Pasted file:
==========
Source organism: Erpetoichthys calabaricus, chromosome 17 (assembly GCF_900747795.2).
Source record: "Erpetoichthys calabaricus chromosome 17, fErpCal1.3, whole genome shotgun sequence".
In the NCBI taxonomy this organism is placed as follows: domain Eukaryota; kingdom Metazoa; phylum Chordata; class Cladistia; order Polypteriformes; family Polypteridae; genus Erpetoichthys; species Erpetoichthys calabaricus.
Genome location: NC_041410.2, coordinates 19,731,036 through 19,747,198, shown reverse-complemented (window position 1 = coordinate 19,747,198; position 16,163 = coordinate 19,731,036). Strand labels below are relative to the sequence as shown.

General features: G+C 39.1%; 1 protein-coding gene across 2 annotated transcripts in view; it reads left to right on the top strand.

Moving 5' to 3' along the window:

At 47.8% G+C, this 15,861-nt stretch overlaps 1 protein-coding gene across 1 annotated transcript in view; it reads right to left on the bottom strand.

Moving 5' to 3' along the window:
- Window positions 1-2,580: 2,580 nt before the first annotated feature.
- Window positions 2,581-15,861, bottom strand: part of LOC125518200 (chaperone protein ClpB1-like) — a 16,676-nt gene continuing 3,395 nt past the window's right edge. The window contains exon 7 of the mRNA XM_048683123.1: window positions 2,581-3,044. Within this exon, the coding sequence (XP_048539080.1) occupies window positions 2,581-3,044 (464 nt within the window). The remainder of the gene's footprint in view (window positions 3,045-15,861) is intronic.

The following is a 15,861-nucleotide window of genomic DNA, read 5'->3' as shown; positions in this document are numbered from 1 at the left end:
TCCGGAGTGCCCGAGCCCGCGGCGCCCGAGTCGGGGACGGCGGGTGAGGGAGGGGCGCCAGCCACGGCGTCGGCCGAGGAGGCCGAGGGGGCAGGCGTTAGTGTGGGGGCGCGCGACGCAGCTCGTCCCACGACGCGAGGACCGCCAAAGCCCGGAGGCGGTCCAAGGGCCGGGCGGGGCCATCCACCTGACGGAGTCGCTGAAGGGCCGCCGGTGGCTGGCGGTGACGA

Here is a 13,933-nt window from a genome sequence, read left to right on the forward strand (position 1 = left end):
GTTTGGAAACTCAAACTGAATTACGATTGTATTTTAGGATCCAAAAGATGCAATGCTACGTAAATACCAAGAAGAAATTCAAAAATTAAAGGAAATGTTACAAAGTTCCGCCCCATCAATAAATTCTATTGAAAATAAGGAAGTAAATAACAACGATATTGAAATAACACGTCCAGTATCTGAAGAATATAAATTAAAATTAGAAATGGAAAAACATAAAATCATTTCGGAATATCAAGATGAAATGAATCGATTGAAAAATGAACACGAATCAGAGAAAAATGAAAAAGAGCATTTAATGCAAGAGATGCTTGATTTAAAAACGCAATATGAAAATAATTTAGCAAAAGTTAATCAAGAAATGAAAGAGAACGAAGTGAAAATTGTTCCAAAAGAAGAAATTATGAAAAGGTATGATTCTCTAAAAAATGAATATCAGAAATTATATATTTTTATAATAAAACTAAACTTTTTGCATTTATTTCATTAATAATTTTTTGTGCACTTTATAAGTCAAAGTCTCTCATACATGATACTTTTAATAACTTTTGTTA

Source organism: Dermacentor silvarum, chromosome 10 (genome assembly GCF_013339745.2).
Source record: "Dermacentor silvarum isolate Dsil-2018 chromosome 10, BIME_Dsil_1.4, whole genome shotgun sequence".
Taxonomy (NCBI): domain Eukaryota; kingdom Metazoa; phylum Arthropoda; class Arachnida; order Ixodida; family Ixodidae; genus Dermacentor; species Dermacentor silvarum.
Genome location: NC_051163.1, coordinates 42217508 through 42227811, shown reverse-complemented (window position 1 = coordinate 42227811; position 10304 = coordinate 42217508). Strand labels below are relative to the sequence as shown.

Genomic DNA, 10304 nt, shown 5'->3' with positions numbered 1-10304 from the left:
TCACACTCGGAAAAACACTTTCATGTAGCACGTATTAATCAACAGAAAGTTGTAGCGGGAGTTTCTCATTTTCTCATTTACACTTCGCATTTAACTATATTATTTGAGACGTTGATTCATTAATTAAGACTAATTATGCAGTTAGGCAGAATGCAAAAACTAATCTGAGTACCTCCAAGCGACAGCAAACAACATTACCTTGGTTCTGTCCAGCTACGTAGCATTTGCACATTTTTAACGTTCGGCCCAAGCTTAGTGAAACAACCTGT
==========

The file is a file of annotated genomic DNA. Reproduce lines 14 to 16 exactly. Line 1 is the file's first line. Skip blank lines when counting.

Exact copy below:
GTTTGGAAACTCAAACTGAATTACGATTGTATTTTAGGATCCAAAAGATGCAATGCTACGTAAATACCAAGAAGAAATTCAAAAATTAAAGGAAATGTTACAAAGTTCCGCCCCATCAATAAATTCTATTGAAAATAAGGAAGTAAATAACAACGATATTGAAATAACACGTCCAGTATCTGAAGAATATAAATTAAAATTAGAAATGGAAAAACATAAAATCATTTCGGAATATCAAGATGAAATGAATCGATTGAAAAATGAACACGAATCAGAGAAAAATGAAAAAGAGCATTTAATGCAAGAGATGCTTGATTTAAAAACGCAATATGAAAATAATTTAGCAAAAGTTAATCAAGAAATGAAAGAGAACGAAGTGAAAATTGTTCCAAAAGAAGAAATTATGAAAAGGTATGATTCTCTAAAAAATGAATATCAGAAATTATATATTTTTATAATAAAACTAAACTTTTTGCATTTATTTCATTAATAATTTTTTGTGCACTTTATAAGTCAAAGTCTCTCATACATGATACTTTTAATAACTTTTGTTA

Source organism: Dermacentor silvarum, chromosome 10 (genome assembly GCF_013339745.2).
Source record: "Dermacentor silvarum isolate Dsil-2018 chromosome 10, BIME_Dsil_1.4, whole genome shotgun sequence".